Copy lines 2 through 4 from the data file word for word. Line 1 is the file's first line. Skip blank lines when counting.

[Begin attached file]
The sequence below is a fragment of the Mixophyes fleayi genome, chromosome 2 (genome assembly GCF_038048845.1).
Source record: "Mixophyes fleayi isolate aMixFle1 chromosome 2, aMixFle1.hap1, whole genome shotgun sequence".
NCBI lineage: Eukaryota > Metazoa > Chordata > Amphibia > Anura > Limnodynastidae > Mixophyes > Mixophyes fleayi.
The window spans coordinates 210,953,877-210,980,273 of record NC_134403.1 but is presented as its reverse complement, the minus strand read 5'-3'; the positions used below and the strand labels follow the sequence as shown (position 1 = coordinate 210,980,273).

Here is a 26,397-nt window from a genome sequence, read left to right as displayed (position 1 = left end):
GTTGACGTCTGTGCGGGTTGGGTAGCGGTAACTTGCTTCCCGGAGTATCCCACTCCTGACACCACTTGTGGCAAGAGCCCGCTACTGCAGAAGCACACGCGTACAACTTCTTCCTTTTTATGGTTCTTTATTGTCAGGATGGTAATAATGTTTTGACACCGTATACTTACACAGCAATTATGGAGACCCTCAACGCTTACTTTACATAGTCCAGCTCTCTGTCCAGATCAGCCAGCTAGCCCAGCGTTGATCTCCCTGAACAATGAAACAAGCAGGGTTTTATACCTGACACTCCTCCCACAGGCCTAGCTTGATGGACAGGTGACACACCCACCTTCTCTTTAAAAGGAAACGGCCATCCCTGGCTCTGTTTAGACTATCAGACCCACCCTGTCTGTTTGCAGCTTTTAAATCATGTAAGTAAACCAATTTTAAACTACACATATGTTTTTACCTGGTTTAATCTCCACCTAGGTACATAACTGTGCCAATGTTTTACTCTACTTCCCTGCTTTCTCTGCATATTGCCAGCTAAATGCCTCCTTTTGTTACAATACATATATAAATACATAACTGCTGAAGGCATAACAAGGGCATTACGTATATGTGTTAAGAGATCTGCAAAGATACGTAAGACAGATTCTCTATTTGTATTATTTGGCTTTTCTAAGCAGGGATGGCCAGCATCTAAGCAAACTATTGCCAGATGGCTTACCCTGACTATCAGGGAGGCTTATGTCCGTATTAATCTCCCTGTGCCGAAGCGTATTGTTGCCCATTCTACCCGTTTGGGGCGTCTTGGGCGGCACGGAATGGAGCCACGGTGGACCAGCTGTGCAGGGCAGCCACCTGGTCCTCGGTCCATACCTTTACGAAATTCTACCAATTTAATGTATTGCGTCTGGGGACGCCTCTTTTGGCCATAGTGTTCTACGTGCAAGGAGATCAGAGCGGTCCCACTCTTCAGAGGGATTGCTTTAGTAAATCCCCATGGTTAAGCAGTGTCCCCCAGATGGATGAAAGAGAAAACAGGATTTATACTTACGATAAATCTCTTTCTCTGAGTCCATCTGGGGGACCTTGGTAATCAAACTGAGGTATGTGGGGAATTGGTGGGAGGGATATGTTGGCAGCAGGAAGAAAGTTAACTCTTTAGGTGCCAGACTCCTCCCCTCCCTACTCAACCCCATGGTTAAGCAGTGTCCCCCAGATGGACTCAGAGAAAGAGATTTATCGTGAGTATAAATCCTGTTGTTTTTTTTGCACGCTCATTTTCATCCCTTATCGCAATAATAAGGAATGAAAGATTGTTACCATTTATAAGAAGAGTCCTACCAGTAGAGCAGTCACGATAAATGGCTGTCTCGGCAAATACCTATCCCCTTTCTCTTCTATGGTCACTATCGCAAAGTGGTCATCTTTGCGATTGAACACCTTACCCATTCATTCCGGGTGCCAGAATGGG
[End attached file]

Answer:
Source record: "Mixophyes fleayi isolate aMixFle1 chromosome 2, aMixFle1.hap1, whole genome shotgun sequence".
NCBI lineage: Eukaryota > Metazoa > Chordata > Amphibia > Anura > Limnodynastidae > Mixophyes > Mixophyes fleayi.
The window spans coordinates 210,953,877-210,980,273 of record NC_134403.1 but is presented as its reverse complement, the minus strand read 5'-3'; the positions used below and the strand labels follow the sequence as shown (position 1 = coordinate 210,980,273).